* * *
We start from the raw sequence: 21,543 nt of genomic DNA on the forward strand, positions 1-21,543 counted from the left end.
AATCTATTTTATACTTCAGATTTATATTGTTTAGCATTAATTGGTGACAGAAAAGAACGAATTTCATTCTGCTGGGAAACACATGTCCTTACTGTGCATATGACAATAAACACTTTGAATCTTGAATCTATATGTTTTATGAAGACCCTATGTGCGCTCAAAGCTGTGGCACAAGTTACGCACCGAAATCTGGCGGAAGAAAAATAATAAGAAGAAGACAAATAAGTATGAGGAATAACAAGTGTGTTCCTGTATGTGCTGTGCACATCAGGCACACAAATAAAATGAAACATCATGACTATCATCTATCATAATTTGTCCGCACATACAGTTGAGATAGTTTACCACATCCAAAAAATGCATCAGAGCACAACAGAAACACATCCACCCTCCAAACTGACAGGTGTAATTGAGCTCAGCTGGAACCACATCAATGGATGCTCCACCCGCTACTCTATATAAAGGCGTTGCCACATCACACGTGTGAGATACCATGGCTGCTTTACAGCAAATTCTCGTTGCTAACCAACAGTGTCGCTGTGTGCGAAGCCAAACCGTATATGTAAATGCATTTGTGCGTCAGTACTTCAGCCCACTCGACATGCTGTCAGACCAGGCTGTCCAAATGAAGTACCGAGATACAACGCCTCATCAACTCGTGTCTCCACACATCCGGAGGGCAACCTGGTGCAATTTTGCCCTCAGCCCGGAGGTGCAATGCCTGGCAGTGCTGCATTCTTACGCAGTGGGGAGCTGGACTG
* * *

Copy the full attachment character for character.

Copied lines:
We start from the raw sequence: 21,543 nt of genomic DNA on the forward strand, positions 1-21,543 counted from the left end.
AATCTATTTTATACTTCAGATTTATATTGTTTAGCATTAATTGGTGACAGAAAAGAACGAATTTCATTCTGCTGGGAAACACATGTCCTTACTGTGCATATGACAATAAACACTTTGAATCTTGAATCTATATGTTTTATGAAGACCCTATGTGCGCTCAAAGCTGTGGCACAAGTTACGCACCGAAATCTGGCGGAAGAAAAATAATAAGAAGAAGACAAATAAGTATGAGGAATAACAAGTGTGTTCCTGTATGTGCTGTGCACATCAGGCACACAAATAAAATGAAACATCATGACTATCATCTATCATAATTTGTCCGCACATACAGTTGAGATAGTTTACCACATCCAAAAAATGCATCAGAGCACAACAGAAACACATCCACCCTCCAAACTGACAGGTGTAATTGAGCTCAGCTGGAACCACATCAATGGATGCTCCACCCGCTACTCTATATAAAGGCGTTGCCACATCACACGTGTGAGATACCATGGCTGCTTTACAGCAAATTCTCGTTGCTAACCAACAGTGTCGCTGTGTGCGAAGCCAAACCGTATATGTAAATGCATTTGTGCGTCAGTACTTCAGCCCACTCGACATGCTGTCAGACCAGGCTGTCCAAATGAAGTACCGAGATACAACGCCTCATCAACTCGTGTCTCCACACATCCGGAGGGCAACCTGGTGCAATTTTGCCCTCAGCCCGGAGGTGCAATGCCTGGCAGTGCTGCATTCTTACGCAGTGGGGAGCTGGACTG